To Marguerite—Continued

by Matthew Arnold

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What should be covered in a thematic analysis of  Matthew Arnold's poem "To Marguerite- Continued"? critical estimate of the themes

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A critical analysis of themes would describe and evaluate the meaning of Arnold's poem and back any ideas stated with quotes from the text. One theme in the poem includes isolation on a universal level which describes how we as humans are estranged from each other; this includes a lament that God is responsible for this situation, and the narrator's seeming sense of estrangement or distance from Marguerite.

The poem abounds in imagery of separation and isolation: we humans are on islands with "straits" (water) between us—an image that is repeated in different ways as the narrator emphasizes how humans are isolated. The narrator also plainly states, "We mortal millions live alone."

The poem also expresses the theme that we were once united. We sense this, the poet says, when we see the moonlight and the stars, feel balmy spring weather, and hear the nightingale sing. Then, we (the islands) think:

... surely once ...we were 
Parts of a single continent!  
However, as the narrator puts it in the final stanza, God "ruled" that we should be severed from the whole. This alludes to the idea of an original sin casting humans out of the intimate relationship Adam and Eve experienced in the Garden of Eden. 
As the poem is addressed to "Marguerite," we can assume the narrator has experienced an estrangement from Marguerite—a separation the narrator longs to overcome.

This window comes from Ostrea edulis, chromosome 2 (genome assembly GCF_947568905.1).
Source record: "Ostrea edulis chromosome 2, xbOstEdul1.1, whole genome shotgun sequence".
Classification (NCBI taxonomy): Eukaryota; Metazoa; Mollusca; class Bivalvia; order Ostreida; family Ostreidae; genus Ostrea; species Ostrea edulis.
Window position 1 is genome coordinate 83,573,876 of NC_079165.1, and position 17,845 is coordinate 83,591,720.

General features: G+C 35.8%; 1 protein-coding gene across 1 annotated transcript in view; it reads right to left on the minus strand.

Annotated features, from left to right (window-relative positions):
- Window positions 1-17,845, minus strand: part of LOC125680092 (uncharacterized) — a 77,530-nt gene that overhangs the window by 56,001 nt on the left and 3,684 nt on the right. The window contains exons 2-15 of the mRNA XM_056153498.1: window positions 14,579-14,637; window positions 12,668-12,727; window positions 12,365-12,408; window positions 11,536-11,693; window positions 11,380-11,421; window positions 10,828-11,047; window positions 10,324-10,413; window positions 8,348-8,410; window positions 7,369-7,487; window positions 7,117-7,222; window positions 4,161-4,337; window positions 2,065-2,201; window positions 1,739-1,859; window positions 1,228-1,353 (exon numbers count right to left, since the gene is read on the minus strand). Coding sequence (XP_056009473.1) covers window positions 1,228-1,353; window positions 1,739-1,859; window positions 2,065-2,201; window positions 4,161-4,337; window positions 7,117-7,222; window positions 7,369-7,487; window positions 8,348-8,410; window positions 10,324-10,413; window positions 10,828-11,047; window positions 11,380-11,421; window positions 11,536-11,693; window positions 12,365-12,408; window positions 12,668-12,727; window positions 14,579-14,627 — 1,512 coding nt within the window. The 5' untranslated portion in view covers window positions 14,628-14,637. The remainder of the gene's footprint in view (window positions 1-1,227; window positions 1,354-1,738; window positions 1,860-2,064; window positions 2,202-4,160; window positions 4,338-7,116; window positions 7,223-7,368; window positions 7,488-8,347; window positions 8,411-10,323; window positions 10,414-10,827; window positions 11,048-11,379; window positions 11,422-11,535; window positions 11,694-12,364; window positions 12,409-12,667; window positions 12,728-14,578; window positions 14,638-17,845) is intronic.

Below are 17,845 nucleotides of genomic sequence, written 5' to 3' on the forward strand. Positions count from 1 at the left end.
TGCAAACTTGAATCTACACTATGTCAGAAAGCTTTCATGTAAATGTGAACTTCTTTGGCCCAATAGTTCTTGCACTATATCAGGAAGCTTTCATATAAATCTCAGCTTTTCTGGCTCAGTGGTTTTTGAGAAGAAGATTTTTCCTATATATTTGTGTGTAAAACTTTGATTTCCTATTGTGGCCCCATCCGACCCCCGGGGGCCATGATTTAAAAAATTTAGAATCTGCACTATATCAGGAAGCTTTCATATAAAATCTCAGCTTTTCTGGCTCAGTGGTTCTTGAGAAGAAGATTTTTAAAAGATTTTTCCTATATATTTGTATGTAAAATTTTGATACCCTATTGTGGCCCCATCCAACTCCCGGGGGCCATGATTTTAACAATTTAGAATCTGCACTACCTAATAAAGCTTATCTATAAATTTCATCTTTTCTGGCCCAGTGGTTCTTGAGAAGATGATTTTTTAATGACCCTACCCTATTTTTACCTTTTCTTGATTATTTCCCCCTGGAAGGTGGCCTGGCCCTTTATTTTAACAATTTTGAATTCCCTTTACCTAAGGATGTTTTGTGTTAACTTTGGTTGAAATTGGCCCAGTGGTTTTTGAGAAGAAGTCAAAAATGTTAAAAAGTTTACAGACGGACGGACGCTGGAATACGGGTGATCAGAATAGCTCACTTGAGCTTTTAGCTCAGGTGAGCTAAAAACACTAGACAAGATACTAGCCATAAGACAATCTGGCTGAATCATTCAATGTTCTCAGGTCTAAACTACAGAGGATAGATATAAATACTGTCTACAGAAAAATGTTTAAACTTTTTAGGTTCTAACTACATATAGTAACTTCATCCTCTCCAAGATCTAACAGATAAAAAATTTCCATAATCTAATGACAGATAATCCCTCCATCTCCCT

The strongest theme is that of universal estrangement: we are all islands alienated from each other, longing to be joined again. This poem contradicts John Donne's famous contention written in a sermon several centuries before this poem: no man is an island, but we are all one human community. "No," says Arnold, we are not.  
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Critically analysing the themes of Matthew Arnold's "To Marguerite -- Continued" involves investigating the intersections of his views of religion, love, and poetry. The first theme you might consider is that of unrequited love, and in particular, how for Arnold, this seems to have some sort of cosmological and religious significance, which causes it not to be merely a portrait of the poetry of "suffering with no release in action" which he condemned in his 1853 Preface. Next, you should examine how the isolation of humans, like the division of islands by the sea, reflects the atomistic nature of our fallen condition:

A God, a God their severance rul’d!
And bade betwixt their shores to be
The unplumb’d, salt, estranging sea.

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